Developing on a NodeMCU board with Micro Python

I have a problem collecting rubbish and recycling saturation data. I’ve tried developing on existing ESRI apps to collect data and store it in the cloud. Its failed every time. These approaches failed because no one likes doing data entry on a phone or tablet, the guys who drive the truck. A clipboard is still more reliable than a smartphone but that cannot collect the street or time stamp. But who doesn’t like hitting an old arcade button right? I’m trying to develop a data collection method that’s manual but digital, easy and cheap.

NodeMCU vs Arduino

I’m developing a data entry platform using old arcade buttons I have lying around and originally an Arduino Uno. A friend recommended that I replace the Arduino with a NodeMCU board. It comes with a built in WiFi module and you can completely reconfigure the os of the board to run using MicroPython, which is totally awesome. It’s also a great leap forward in the sense that you can have boards printed to a custom level, where you can begin to appreciate new aspects of circuit design.

Failed attempt to proceed using microPython OS

I’ve flashed micropython as the os, connected to the nodeMCU board using PuTTY and am showing what’s on the board in the screenshot below. By running os.listdir(), which is python for the linux ‘ls’ command you can see we have 3 files.

When the board gets powered up or wakes up from a sleep cycle it executes boot.py and then main.py. This is really helpful because we can just modify these python files to execute the code we want to run.

Modifying the boot.py file

Ordinarily boot.py would have nothing in it, so when the board executes the script…. Nothing happens. With a few little modifications the board turns on, and executes the following code:

In essence when the board is reset or a button is pushed, technically the same thing in this case, then it opens up a text file called ‘data.txt’, saves the current value as a variable and then increment it by one. I’ll improve this later but as proof of concept it works.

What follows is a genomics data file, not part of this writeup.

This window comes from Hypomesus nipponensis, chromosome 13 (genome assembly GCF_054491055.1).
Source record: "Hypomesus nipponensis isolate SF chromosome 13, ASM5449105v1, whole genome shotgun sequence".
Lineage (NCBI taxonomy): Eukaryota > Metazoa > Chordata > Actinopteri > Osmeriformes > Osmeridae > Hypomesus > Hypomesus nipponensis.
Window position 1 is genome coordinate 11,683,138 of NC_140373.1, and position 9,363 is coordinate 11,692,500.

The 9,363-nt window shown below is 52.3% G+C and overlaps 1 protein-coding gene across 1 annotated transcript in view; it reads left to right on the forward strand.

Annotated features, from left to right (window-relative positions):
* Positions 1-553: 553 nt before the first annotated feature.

Managing the device with ampy

Adafruit have released a 3rd party library which makes managing files on the system easier called ampy; it makes interacting with files on the system nice and easy. It’s a command line tool which let you do things like pull and push data from the chip as well as manage the file system.

In practice a simple little command like this will get us what we need.

ampy –port COM5 -b 115200 get main.py

Attaching the BIG red Button!

The board alone deals with the WiFi, os, clock etc but I really want to attach some external hardware so that a driver can hit the button and increment the values in data.txt

I’ve been testing the code by hitting the reset button. When the board resets it runs the code in boot.py and main.py. For the real thing I want to attach some means of easy data entry, so an awesome arcade button. The NodeMCU board will reset if you connect the RST pin, which is reserved on this board for a wake command. I’ve wired up the big red button so that it complete the circuit and resets the board when pressed, this runs the code.

Time

Now that the button works we need to grab time. Unfortunately this is where things really fell apart. The NodeMCU does not have an RTC (real time clock) module built in. So we needed to connect up another piece of hardware to do timekeeping. This was really tricky in python because there were very few libraries written to handle low level code interaction with other pieces of hardware.

You can connect a module to handle time interaction, but that’s quite specialized when you could just interact with a GPS module. No libraries available 😦

This is why people usually do this type of development in lower level languages such as C++. I;m writing this in retrospect and have now completed this same project using C++. Stay tuned, details to come.

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